• You are welcome to record this class [cut this out if you'd rather no one recorded it, for some reason]

Notes for the teacher

Required materials:

  • Class.E-UNI chat channel, to receive questions and post links


  • There are a lot of opportunities to dump links in class chat in this class and it may be useful to have the links you know you'll need handy in a text document.
  • After running this class I found opening the questions session at the end out to general PvP-related Q&A worked quite well. We were able to cover some topics which people were interested in but which the class proper didn't include.
  • You may want to break for questions at points during the class, too.
  • Another option would be to spin the end of the class into a lowsec roam or internal PvP competition; this would require either a lot of stamina on your part, or having a pre-arranged FC/organiser on hand to take over.


  • Introduce yourself
  • How the class will work:
    • Only the teacher will talk on TS
    • Questions asked textually in Class.E-UNI chat channel
    • TS opened for questions afterwards
    • People are welcome to record the class [unless you don't want them to, of course]
  • Why the class exists: general view of PvP, complements detailed classes on Tackling, Fleets &c (it might be good to post a link to the audio class archive in chat)
  • This class's existence shouldn't imply that you need to study before PvPing; best way to learn is by doing
  • List what you'll cover during the class

What is PvP?

  • Arguably most of Eve pits players against players (see 'market PvP'), but for this class we're talking spaceships blowing each other up.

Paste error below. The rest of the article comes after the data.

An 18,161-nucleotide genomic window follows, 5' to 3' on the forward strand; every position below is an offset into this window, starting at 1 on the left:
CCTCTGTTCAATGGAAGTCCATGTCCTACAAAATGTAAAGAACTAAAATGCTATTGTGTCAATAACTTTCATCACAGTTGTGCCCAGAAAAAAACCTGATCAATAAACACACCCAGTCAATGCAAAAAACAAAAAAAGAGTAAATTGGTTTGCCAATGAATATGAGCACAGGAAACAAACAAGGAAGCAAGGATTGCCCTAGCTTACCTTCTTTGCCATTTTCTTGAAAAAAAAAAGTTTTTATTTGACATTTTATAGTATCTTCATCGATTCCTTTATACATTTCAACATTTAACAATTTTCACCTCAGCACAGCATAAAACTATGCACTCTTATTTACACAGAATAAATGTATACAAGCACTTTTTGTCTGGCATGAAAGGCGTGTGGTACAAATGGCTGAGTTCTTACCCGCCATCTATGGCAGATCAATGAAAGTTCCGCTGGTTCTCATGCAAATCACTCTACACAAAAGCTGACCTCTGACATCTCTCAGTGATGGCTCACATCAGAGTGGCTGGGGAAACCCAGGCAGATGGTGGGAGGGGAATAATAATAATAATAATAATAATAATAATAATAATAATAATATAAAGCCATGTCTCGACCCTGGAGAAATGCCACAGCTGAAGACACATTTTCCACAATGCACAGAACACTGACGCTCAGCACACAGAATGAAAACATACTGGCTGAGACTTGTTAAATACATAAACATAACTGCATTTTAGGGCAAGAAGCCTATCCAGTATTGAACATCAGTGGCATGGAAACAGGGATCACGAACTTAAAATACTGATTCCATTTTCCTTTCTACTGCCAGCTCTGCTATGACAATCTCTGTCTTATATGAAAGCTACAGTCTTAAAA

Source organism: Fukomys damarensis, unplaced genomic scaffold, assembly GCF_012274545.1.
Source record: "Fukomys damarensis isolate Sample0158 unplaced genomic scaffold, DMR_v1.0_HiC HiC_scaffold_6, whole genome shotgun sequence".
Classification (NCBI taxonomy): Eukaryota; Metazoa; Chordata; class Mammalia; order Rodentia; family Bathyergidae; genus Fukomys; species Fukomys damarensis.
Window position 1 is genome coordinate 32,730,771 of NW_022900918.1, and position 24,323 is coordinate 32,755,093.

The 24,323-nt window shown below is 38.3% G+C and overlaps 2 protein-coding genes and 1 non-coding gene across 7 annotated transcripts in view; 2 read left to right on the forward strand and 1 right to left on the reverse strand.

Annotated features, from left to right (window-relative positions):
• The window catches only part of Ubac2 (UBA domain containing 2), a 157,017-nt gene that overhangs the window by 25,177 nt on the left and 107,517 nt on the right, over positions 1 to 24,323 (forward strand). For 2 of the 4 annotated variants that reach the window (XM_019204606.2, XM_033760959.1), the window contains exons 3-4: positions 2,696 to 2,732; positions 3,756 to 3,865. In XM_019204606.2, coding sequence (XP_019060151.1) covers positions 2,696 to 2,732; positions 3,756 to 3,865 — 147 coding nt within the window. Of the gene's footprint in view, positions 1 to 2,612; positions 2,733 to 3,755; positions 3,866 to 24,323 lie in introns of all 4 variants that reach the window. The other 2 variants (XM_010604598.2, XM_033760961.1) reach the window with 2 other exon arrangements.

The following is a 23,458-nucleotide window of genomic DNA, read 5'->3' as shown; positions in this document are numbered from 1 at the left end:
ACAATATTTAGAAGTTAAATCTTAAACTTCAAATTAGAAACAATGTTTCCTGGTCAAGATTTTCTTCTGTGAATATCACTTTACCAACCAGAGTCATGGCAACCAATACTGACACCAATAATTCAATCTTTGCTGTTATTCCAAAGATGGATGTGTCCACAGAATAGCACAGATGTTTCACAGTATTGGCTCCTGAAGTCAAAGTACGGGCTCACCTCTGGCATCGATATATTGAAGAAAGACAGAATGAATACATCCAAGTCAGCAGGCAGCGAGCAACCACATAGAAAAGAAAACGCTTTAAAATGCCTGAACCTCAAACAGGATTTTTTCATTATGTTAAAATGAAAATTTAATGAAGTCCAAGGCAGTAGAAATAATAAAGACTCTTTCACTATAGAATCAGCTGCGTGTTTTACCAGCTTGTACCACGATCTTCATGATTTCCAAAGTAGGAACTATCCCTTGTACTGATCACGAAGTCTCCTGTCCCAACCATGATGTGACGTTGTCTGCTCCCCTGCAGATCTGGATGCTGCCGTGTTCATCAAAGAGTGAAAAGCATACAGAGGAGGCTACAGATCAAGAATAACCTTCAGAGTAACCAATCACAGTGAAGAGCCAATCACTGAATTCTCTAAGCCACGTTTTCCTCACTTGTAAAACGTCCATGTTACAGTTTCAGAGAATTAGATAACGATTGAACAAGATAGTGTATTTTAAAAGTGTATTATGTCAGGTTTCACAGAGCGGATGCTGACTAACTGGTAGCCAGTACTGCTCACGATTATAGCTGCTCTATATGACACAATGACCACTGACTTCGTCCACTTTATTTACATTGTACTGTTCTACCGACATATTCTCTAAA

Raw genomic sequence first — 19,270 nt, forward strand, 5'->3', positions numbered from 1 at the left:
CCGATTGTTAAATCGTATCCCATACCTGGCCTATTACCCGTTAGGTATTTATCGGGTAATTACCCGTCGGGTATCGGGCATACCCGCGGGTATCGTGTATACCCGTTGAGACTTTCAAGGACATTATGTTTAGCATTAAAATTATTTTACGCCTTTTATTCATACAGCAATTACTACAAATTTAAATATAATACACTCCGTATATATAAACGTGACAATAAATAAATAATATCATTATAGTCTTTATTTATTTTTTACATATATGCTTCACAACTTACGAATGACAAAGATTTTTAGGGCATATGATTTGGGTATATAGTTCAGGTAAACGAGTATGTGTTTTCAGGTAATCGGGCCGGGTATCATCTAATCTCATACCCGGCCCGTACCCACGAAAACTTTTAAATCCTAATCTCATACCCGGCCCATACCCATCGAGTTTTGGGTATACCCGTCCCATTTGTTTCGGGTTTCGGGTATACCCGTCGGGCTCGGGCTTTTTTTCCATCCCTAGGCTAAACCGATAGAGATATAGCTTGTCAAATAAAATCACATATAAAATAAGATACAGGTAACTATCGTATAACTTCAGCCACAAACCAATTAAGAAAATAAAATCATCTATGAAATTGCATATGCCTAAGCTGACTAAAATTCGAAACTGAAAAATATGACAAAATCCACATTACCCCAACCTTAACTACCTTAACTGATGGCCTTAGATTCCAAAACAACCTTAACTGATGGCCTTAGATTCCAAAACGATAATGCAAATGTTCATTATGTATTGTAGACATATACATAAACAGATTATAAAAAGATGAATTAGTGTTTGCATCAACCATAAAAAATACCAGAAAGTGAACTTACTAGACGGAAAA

• Things that separate PvP combat from PvE combat (besides the obvious 'players are smarter'):
    • Enemy players need to be tackled, unlike npcs
    • Electronic warfare is actually useful (and for uni fleets, a good way to level the playing field)
    • PvP means a lot of DPS in a short time, PvE means less DPS but for longer periods

Uni PvP fleets: how they work

  • At the top, a Fleet Commander who controls the fleet; anyone can FC in the uni -- take advantage of the opportunity!
  • Wing Commanders: few defined roles in the uni, but often admin that the FC delegates; often second-in-command
  • Squad Commanders: keeping track of squad members; squad chat channel for reinviting disconnected pilots and transcribing FC's commands
  • Scout(s): in a cloaked ship, find and identify the enemy, provide a spot for the fleet to warp in; try to conceal their identities in public places (killboard, public AARs)